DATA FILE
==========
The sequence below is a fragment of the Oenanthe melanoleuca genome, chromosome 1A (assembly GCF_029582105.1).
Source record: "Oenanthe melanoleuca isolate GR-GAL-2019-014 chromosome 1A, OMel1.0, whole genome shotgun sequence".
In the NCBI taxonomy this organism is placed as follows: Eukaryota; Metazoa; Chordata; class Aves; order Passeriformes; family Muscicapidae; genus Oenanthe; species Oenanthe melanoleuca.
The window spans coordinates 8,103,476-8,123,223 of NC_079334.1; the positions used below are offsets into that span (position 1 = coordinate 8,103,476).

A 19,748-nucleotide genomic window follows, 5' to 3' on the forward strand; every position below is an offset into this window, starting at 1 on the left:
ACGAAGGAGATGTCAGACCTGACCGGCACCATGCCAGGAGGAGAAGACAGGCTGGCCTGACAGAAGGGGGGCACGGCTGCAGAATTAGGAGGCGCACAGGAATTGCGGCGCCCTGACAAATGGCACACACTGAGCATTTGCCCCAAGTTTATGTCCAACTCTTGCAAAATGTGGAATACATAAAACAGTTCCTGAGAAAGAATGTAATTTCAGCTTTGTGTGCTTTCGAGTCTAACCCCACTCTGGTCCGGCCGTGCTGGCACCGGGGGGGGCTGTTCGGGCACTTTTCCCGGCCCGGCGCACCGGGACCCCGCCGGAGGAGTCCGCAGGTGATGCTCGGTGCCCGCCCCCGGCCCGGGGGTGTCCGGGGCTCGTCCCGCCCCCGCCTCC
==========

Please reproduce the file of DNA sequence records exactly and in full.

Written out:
The sequence below is a fragment of the Oenanthe melanoleuca genome, chromosome 1A (assembly GCF_029582105.1).
Source record: "Oenanthe melanoleuca isolate GR-GAL-2019-014 chromosome 1A, OMel1.0, whole genome shotgun sequence".
In the NCBI taxonomy this organism is placed as follows: Eukaryota; Metazoa; Chordata; class Aves; order Passeriformes; family Muscicapidae; genus Oenanthe; species Oenanthe melanoleuca.
The window spans coordinates 8,103,476-8,123,223 of NC_079334.1; the positions used below are offsets into that span (position 1 = coordinate 8,103,476).

A 19,748-nucleotide genomic window follows, 5' to 3' on the forward strand; every position below is an offset into this window, starting at 1 on the left:
ACGAAGGAGATGTCAGACCTGACCGGCACCATGCCAGGAGGAGAAGACAGGCTGGCCTGACAGAAGGGGGGCACGGCTGCAGAATTAGGAGGCGCACAGGAATTGCGGCGCCCTGACAAATGGCACACACTGAGCATTTGCCCCAAGTTTATGTCCAACTCTTGCAAAATGTGGAATACATAAAACAGTTCCTGAGAAAGAATGTAATTTCAGCTTTGTGTGCTTTCGAGTCTAACCCCACTCTGGTCCGGCCGTGCTGGCACCGGGGGGGGCTGTTCGGGCACTTTTCCCGGCCCGGCGCACCGGGACCCCGCCGGAGGAGTCCGCAGGTGATGCTCGGTGCCCGCCCCCGGCCCGGGGGTGTCCGGGGCTCGTCCCGCCCCCGCCTCC